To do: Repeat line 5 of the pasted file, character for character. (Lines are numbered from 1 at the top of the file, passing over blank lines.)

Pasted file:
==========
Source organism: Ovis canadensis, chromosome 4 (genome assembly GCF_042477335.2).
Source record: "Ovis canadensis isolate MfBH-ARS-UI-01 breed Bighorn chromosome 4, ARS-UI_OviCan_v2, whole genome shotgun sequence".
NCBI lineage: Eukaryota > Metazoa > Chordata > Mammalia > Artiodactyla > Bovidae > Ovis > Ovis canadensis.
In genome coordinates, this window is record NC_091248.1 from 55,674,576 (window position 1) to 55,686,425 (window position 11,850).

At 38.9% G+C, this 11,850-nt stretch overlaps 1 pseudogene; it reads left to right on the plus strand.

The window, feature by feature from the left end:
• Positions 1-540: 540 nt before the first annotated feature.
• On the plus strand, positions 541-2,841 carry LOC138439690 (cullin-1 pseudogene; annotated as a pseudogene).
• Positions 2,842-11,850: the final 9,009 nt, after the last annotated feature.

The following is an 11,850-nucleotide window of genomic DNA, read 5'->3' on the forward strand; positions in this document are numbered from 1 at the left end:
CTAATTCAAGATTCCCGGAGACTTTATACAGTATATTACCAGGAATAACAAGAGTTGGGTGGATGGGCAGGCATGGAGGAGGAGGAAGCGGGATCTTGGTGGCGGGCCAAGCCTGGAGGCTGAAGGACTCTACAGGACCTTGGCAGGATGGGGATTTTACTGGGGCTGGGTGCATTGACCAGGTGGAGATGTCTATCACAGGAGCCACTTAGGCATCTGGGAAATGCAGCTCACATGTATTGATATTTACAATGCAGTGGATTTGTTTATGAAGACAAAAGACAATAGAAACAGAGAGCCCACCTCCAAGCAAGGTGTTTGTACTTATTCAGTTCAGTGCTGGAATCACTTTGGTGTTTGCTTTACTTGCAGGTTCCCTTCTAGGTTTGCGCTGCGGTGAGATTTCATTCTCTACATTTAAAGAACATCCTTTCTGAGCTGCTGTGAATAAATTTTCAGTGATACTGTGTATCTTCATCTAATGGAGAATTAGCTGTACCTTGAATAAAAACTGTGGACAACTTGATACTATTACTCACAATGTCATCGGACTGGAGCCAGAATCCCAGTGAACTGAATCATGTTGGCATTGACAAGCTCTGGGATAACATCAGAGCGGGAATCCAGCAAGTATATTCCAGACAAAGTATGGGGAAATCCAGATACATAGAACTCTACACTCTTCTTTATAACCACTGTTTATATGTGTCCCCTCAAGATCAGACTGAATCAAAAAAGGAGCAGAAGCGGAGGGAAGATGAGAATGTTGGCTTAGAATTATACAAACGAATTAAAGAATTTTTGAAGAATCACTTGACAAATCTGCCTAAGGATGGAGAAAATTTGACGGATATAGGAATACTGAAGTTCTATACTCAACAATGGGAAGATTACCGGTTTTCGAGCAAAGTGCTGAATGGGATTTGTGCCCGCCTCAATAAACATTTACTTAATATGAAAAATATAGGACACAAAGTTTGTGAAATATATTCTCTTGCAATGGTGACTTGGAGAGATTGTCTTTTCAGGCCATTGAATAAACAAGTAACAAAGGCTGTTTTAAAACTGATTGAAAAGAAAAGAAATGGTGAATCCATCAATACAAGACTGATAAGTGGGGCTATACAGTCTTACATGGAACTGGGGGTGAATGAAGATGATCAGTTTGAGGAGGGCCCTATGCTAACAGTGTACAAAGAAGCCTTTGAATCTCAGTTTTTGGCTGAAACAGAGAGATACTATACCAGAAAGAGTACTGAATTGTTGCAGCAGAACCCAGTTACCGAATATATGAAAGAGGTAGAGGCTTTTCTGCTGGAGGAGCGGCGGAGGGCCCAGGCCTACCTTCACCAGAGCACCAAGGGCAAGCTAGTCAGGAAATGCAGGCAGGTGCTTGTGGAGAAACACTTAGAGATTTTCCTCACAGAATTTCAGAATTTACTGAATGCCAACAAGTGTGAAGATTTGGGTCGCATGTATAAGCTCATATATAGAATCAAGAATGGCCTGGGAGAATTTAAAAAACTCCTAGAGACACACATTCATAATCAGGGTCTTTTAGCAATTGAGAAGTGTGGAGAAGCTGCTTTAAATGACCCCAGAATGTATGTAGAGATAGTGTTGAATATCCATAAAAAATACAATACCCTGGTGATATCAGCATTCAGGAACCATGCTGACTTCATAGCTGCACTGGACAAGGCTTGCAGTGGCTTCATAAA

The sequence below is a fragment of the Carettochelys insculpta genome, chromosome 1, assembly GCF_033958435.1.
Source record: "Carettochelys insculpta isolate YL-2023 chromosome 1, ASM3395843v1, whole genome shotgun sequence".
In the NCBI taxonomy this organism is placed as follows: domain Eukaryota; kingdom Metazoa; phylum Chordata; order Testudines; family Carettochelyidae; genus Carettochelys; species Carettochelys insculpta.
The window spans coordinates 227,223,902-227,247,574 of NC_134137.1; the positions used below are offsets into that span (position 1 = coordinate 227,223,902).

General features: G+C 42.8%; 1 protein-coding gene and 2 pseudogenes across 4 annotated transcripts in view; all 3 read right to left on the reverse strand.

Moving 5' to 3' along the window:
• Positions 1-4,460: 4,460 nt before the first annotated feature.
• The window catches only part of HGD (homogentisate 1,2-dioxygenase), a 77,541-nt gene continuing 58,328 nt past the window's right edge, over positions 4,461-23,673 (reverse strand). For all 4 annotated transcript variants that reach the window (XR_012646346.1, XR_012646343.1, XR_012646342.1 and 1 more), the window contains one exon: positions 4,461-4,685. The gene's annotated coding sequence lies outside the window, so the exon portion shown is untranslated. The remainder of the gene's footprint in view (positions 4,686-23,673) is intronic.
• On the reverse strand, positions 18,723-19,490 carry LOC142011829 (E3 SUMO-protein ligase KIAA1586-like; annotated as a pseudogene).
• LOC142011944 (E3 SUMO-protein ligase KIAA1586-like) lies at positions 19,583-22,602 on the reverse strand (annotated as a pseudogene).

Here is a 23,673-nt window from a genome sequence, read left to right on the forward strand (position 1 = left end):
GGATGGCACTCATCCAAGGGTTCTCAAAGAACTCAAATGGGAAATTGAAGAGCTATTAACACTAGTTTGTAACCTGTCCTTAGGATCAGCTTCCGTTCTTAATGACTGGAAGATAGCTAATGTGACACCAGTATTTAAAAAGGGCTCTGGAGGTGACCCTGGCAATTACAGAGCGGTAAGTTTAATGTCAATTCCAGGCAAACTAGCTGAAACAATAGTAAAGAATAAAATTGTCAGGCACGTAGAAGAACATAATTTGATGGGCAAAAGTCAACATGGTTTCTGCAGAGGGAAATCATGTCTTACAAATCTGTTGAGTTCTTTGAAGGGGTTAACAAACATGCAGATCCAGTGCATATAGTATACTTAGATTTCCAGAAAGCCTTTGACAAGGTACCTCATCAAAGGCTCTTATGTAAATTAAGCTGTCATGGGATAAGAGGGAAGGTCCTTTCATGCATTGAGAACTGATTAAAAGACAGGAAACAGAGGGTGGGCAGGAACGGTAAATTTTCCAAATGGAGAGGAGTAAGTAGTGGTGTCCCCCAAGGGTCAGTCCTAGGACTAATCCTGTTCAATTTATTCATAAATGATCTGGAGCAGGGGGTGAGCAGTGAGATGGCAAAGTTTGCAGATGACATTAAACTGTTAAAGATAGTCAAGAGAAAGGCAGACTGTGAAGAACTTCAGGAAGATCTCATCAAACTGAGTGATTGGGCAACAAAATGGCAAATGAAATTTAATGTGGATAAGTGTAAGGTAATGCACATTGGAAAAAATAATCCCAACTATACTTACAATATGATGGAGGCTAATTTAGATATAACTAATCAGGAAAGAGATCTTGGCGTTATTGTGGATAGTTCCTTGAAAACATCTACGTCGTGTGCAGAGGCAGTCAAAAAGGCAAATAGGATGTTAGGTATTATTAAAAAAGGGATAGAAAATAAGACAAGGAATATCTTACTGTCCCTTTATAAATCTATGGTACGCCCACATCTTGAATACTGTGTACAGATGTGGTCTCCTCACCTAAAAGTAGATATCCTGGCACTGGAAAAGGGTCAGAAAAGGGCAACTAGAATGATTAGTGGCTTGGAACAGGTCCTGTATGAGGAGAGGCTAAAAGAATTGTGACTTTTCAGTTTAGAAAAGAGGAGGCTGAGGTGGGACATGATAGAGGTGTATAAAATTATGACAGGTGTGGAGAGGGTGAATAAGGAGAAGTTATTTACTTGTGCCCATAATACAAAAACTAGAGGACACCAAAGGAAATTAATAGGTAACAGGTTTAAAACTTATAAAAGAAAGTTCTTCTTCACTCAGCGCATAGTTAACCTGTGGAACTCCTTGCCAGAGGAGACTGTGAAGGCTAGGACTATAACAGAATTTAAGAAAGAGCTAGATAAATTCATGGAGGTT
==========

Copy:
At 38.9% G+C, this 11,850-nt stretch overlaps 1 pseudogene; it reads left to right on the plus strand.